Upcycled bin lorries to be tested in London and Sheffield
Upcycled bin lorries, which would have otherwise been scrapped, will be trialled by two local authorities in a bid to cut emissions.
Westminster and Sheffield councils are operating the vehicles, which used to run on diesel but have been fitted with electric motors.
The batteries of the Sheffield lorries are charged with electricity generated from burning the waste they collect.
The lorries are part of a government-funded scheme worth £1.7m.
Both authorities will start operating two lorries - rather than buying new diesel lorries - each later this month over two years.
Money for the project comes from Innovate UK, a public body funded by the Government.
Diesel lorries become more expensive to maintain than to replace after about seven years when they are usually sent abroad or stripped for parts, Sheffield City Council said.
But their new motors and batteries increase their working life by another seven years.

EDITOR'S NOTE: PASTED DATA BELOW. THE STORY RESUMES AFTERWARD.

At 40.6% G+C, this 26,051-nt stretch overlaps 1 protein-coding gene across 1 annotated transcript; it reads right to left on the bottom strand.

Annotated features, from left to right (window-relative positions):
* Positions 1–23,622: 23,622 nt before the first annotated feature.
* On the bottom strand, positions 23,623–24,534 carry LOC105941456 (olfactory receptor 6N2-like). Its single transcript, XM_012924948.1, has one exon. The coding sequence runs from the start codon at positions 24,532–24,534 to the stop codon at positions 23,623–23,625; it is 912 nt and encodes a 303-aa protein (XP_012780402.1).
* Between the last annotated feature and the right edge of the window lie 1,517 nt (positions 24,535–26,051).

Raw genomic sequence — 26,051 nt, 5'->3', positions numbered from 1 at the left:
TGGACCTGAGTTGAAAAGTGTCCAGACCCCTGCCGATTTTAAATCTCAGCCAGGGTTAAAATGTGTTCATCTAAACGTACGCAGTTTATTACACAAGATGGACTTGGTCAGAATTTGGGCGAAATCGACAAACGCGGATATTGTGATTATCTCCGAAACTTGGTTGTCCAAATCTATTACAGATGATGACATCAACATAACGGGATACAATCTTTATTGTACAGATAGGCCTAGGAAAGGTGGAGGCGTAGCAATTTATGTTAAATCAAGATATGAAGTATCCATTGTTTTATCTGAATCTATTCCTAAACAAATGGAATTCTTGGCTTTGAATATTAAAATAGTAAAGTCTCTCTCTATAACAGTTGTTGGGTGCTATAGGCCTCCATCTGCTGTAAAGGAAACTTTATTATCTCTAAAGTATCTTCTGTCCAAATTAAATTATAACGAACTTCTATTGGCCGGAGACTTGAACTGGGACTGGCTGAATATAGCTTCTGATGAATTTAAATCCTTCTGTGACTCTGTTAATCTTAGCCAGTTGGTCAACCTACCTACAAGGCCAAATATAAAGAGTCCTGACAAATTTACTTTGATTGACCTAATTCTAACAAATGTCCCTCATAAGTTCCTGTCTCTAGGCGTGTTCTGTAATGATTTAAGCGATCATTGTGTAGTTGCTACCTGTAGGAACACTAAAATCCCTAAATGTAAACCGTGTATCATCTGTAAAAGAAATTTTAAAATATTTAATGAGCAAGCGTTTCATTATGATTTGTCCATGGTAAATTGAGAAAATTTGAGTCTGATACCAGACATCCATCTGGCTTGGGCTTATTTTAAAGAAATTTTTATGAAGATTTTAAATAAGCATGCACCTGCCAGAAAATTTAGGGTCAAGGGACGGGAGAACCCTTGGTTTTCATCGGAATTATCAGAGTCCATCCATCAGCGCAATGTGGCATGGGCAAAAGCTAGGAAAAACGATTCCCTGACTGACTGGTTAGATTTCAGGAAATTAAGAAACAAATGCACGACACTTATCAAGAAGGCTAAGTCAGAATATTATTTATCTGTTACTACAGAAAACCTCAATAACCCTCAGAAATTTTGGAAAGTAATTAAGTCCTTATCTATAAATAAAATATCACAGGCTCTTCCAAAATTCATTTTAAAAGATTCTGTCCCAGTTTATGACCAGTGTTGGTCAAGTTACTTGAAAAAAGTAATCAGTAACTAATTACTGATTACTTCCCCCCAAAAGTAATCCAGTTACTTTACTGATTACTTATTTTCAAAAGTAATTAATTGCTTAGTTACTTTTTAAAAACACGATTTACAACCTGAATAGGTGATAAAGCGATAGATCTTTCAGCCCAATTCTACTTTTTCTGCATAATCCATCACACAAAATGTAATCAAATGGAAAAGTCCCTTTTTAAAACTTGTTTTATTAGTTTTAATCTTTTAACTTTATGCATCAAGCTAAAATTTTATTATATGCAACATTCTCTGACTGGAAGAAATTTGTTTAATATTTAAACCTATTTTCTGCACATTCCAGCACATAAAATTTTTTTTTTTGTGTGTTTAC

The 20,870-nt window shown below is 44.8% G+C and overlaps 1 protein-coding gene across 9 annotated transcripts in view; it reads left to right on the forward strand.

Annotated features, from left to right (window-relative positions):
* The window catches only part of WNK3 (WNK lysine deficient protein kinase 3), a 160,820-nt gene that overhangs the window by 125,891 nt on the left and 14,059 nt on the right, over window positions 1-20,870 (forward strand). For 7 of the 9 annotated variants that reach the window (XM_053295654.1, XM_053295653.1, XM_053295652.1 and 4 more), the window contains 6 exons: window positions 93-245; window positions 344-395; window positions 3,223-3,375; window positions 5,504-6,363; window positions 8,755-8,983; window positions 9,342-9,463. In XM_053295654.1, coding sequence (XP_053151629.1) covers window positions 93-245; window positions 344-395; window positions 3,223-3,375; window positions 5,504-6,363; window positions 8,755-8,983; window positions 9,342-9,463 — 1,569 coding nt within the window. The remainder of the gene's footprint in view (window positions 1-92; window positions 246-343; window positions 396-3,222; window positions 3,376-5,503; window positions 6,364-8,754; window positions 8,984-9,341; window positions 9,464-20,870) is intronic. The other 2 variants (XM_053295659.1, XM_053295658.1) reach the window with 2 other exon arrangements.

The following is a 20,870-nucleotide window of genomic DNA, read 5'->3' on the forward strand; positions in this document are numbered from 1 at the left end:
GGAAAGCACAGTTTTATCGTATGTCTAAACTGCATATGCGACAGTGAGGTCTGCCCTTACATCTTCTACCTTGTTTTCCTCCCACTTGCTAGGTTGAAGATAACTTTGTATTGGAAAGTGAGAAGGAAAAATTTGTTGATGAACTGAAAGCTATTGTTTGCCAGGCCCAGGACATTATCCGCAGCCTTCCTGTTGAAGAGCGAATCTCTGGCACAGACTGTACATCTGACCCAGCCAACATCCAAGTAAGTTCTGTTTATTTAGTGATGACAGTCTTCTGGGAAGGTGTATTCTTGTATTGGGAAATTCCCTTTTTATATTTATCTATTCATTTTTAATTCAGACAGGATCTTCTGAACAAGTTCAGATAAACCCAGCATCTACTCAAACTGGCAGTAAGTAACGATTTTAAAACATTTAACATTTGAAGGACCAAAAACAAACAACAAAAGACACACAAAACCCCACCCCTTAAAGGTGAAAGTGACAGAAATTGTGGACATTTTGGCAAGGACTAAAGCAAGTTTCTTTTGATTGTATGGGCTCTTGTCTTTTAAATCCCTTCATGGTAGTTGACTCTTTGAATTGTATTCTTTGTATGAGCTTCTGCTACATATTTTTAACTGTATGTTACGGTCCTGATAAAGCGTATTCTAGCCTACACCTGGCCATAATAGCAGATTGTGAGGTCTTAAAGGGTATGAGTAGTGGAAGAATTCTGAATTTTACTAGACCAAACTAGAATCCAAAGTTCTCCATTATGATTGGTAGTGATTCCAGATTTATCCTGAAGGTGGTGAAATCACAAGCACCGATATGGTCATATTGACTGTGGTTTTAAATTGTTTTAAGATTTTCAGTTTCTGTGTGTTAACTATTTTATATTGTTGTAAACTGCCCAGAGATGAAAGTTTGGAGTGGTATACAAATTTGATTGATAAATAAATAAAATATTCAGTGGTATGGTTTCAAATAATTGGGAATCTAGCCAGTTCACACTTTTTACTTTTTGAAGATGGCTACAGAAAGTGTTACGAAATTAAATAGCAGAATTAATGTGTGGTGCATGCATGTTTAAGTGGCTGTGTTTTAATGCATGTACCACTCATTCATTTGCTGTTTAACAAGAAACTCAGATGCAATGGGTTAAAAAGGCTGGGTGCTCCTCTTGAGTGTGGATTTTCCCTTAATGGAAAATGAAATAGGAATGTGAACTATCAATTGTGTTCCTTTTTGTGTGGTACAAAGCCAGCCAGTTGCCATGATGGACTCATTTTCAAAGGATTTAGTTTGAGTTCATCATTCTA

Tim Mitchell, Westminster City Council's deputy leader, said he was "proud" of the scheme.
Sheffield City Council's cabinet member for environment and climate change Mark Jones said: "Using local expertise, we are piloting a new repowered 26-tonne bin lorry which is powered by the electricity produced by the waste it collects.
"We believe we are the first local authority ever to do this, putting Sheffield at the forefront of the green energy revolution."
The waste these lorries collect is taken to an energy recovery facility where it is burnt in incinerators which in turn generate electric power.
This electricity is then used to charge the lorries.